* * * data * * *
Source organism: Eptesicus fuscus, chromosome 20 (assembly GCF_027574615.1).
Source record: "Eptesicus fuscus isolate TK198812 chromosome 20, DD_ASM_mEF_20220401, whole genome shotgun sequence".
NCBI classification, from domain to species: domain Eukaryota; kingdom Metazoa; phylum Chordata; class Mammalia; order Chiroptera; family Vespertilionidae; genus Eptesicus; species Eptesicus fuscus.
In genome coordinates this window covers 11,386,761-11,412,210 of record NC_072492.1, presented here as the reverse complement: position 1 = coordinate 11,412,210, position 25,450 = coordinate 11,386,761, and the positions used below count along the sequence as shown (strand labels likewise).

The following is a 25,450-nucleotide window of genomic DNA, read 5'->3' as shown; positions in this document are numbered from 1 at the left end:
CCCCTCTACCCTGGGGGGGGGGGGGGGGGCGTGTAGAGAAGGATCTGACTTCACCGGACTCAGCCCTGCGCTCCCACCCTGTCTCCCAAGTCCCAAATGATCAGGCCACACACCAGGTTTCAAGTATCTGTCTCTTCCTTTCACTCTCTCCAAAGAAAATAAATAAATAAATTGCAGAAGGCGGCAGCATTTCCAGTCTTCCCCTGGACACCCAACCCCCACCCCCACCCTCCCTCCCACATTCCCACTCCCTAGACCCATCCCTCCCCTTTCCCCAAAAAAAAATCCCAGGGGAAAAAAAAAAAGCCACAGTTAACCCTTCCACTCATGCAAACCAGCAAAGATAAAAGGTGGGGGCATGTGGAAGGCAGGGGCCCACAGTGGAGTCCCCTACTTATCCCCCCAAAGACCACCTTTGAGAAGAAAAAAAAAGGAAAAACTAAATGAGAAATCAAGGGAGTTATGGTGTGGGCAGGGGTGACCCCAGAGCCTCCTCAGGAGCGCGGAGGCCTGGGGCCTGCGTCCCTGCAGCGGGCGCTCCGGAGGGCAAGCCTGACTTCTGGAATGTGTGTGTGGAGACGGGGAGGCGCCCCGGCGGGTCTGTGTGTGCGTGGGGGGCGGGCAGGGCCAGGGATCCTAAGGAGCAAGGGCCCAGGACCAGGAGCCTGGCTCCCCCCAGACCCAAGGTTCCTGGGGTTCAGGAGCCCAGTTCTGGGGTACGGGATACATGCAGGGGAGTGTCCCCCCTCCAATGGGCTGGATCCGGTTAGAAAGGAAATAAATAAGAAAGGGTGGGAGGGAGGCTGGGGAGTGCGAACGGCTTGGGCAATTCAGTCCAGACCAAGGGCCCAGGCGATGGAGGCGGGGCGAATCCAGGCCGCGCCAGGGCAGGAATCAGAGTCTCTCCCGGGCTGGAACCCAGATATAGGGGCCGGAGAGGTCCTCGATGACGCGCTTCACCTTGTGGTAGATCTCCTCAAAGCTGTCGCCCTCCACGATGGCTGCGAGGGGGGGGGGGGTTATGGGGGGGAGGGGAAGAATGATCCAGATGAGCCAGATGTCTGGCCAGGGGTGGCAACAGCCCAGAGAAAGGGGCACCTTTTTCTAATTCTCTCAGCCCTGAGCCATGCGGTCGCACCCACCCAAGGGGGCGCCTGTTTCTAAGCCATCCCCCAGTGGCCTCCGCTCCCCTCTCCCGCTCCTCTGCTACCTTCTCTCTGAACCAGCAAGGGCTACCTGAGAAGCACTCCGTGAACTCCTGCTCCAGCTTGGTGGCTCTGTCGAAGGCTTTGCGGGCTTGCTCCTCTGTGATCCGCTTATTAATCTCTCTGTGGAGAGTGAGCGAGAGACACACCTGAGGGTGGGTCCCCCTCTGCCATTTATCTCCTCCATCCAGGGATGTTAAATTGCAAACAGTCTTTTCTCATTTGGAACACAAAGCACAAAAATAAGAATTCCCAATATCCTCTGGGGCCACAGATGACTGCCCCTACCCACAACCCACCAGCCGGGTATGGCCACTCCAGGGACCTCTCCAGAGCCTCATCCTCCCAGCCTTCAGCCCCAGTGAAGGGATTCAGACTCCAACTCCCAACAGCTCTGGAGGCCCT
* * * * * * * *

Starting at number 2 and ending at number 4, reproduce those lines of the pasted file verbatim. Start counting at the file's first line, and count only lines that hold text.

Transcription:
Source record: "Eptesicus fuscus isolate TK198812 chromosome 20, DD_ASM_mEF_20220401, whole genome shotgun sequence".
NCBI classification, from domain to species: domain Eukaryota; kingdom Metazoa; phylum Chordata; class Mammalia; order Chiroptera; family Vespertilionidae; genus Eptesicus; species Eptesicus fuscus.
In genome coordinates this window covers 11,386,761-11,412,210 of record NC_072492.1, presented here as the reverse complement: position 1 = coordinate 11,412,210, position 25,450 = coordinate 11,386,761, and the positions used below count along the sequence as shown (strand labels likewise).